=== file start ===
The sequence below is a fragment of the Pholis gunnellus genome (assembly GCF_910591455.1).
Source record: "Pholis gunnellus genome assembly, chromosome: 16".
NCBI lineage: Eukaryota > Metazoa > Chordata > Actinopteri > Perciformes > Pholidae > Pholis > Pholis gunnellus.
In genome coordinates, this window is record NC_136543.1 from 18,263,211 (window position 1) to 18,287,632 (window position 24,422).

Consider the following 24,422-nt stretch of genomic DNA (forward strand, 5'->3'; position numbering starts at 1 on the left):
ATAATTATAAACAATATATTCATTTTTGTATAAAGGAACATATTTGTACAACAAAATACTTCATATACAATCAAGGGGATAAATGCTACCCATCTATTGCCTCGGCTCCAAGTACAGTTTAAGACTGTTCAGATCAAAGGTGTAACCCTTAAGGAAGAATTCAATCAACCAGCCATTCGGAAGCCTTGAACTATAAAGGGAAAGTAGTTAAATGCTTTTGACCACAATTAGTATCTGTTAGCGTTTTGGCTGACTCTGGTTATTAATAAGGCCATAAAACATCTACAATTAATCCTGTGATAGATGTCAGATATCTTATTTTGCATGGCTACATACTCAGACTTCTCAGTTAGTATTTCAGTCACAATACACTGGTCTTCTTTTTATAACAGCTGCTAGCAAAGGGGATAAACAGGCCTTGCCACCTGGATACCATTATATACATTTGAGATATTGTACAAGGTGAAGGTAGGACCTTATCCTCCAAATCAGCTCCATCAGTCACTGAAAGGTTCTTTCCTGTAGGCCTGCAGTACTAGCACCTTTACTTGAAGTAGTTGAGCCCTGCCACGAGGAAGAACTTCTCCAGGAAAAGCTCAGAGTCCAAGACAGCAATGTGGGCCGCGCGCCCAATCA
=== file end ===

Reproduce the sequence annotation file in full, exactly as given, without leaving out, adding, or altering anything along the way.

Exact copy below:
The sequence below is a fragment of the Pholis gunnellus genome (assembly GCF_910591455.1).
Source record: "Pholis gunnellus genome assembly, chromosome: 16".
NCBI lineage: Eukaryota > Metazoa > Chordata > Actinopteri > Perciformes > Pholidae > Pholis > Pholis gunnellus.
In genome coordinates, this window is record NC_136543.1 from 18,263,211 (window position 1) to 18,287,632 (window position 24,422).

Consider the following 24,422-nt stretch of genomic DNA (forward strand, 5'->3'; position numbering starts at 1 on the left):
ATAATTATAAACAATATATTCATTTTTGTATAAAGGAACATATTTGTACAACAAAATACTTCATATACAATCAAGGGGATAAATGCTACCCATCTATTGCCTCGGCTCCAAGTACAGTTTAAGACTGTTCAGATCAAAGGTGTAACCCTTAAGGAAGAATTCAATCAACCAGCCATTCGGAAGCCTTGAACTATAAAGGGAAAGTAGTTAAATGCTTTTGACCACAATTAGTATCTGTTAGCGTTTTGGCTGACTCTGGTTATTAATAAGGCCATAAAACATCTACAATTAATCCTGTGATAGATGTCAGATATCTTATTTTGCATGGCTACATACTCAGACTTCTCAGTTAGTATTTCAGTCACAATACACTGGTCTTCTTTTTATAACAGCTGCTAGCAAAGGGGATAAACAGGCCTTGCCACCTGGATACCATTATATACATTTGAGATATTGTACAAGGTGAAGGTAGGACCTTATCCTCCAAATCAGCTCCATCAGTCACTGAAAGGTTCTTTCCTGTAGGCCTGCAGTACTAGCACCTTTACTTGAAGTAGTTGAGCCCTGCCACGAGGAAGAACTTCTCCAGGAAAAGCTCAGAGTCCAAGACAGCAATGTGGGCCGCGCGCCCAATCA